With our foundation sessions complete, it was agreed that real life practice cases would be the best way to develop our skills. Our first practice case revealed to us the scale of the challenge we were facing within a tight three hour preparation window. It highlighted many areas for development; we lacked structure, time efficiency and a clear direction. This led to a sense of panic during our preparations as the clock ticked down and this was apparent to Pat from our rapidly cobbled together presentation slides. However, we surprised ourselves in getting through the presentation fluidly. Whilst we had some doubts about the arduous challenge facing us, they were quickly eradicated at this point as we knew we could only improve with practice.

Over the next few weeks we worked rigorously to evolve as an effective team under time pressure and developed a clear process for tackling case studies. Our rate of improvement as a team has been incredible and has only been matched by the rate of learning as individuals. Speed reading, effective group brain storming, clear communications, strong Power-Point slides and strategic thinking have all been key takeaways for the group.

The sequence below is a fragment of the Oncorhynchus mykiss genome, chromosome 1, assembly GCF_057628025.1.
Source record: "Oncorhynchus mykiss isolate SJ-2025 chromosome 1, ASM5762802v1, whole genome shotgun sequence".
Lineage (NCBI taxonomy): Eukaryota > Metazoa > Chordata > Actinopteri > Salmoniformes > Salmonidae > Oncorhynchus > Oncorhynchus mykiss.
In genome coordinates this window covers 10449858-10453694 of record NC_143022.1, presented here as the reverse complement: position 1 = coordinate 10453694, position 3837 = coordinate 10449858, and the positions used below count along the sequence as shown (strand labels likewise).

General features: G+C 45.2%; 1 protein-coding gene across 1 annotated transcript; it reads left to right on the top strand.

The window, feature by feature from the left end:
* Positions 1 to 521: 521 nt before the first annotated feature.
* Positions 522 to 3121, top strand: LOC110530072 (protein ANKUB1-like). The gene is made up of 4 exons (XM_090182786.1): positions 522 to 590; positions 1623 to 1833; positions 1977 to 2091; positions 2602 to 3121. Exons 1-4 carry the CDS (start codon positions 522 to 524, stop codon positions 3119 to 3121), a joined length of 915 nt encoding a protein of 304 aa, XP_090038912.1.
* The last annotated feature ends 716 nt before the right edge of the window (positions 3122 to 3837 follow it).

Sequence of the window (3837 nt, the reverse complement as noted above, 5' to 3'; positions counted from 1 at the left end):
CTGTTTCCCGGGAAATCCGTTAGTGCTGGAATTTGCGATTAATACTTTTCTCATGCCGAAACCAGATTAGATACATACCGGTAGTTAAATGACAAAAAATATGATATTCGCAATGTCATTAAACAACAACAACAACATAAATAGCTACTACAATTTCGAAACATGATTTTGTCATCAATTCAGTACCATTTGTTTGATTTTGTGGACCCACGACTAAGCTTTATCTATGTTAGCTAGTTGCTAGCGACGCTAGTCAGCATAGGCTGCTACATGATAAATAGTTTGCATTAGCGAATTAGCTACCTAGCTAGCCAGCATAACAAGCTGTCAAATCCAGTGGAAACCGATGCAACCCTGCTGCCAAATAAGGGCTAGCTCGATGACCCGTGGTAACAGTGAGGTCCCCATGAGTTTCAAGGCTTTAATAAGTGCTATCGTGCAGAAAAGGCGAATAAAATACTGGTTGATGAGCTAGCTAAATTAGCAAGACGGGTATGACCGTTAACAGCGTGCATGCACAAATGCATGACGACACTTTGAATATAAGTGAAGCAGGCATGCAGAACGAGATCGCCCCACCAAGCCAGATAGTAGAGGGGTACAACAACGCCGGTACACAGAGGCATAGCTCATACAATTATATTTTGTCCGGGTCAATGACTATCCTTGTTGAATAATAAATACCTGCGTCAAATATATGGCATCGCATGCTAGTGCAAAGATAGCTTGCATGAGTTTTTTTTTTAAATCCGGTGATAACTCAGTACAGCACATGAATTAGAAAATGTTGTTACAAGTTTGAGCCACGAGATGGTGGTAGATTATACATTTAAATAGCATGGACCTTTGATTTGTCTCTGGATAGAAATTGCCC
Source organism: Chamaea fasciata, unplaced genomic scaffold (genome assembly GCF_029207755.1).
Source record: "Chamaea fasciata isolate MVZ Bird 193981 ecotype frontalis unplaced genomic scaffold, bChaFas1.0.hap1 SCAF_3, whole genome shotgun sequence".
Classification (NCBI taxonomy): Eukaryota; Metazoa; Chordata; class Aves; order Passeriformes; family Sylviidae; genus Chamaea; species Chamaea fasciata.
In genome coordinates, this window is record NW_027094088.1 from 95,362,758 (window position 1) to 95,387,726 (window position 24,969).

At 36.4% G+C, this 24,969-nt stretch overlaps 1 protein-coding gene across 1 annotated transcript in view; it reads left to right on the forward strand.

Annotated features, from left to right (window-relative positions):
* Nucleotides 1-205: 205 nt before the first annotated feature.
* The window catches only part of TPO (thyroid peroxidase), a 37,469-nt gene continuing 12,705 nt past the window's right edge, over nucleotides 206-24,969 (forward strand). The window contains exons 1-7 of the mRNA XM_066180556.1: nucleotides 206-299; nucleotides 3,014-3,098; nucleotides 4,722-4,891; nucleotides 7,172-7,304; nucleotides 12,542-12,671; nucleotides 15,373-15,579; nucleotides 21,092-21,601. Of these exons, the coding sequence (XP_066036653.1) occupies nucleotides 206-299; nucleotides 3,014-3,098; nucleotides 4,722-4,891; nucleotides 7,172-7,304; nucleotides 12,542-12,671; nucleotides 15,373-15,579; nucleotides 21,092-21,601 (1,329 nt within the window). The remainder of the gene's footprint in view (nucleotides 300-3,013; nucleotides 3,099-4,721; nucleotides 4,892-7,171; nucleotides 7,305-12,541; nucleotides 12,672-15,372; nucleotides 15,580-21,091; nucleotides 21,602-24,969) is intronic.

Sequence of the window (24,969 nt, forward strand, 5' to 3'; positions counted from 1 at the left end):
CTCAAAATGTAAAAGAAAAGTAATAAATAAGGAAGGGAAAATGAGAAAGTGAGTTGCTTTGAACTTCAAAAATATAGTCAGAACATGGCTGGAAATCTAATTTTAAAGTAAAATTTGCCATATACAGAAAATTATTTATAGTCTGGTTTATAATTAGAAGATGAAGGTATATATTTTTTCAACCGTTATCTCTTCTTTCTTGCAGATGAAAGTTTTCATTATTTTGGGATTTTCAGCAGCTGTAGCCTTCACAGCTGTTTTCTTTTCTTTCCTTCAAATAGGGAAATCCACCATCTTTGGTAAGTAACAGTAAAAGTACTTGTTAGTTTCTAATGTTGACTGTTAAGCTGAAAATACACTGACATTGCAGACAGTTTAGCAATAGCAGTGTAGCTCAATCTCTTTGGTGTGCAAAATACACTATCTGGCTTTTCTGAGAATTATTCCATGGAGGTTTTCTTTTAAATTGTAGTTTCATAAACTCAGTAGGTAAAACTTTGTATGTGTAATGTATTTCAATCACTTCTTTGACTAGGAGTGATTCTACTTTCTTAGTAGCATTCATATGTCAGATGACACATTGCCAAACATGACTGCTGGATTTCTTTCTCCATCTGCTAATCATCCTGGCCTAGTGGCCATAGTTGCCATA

The preparations are now complete and all that is left for us is to execute our plan. The team travel to Canada confident that our committed preparations will bear fruit as we represent UCD on the world stage. In reality, we are unsure of what to expect from our competitors but ultimately; win, lose or draw we are satisfied that we have already learnt more about strategy, presenting and most importantly team-work than would ever be possible in a classroom. It has truly been a fantastic experience to date, and we look forward to jetting off to Montreal to put our MBA skills to the test.

We would like to express our sincere gratitude to Professor Pat Gibbons for the huge amount of time and advice he has given, Paul Slattery for his guidance on presentation skills and finally Ro Downing and all at Smurfit School for facilitating this invaluable experience and providing all the support we could have wished for.

The competition runs from the 1st – 6th January and a further blog post will follow in relation to our experience in Montreal. Hopefully we will be talking about the first UCD team to win the John Molson International Case Study Competition. One has to believe to achieve.

Declan Walsh ~ Executive MBA, Year 2

On behalf of: Derek Anderson, Anne Marie Barcoe, Tanya Kenny and Catherine O’Brien

Global Network for Advanced Management (GNAM)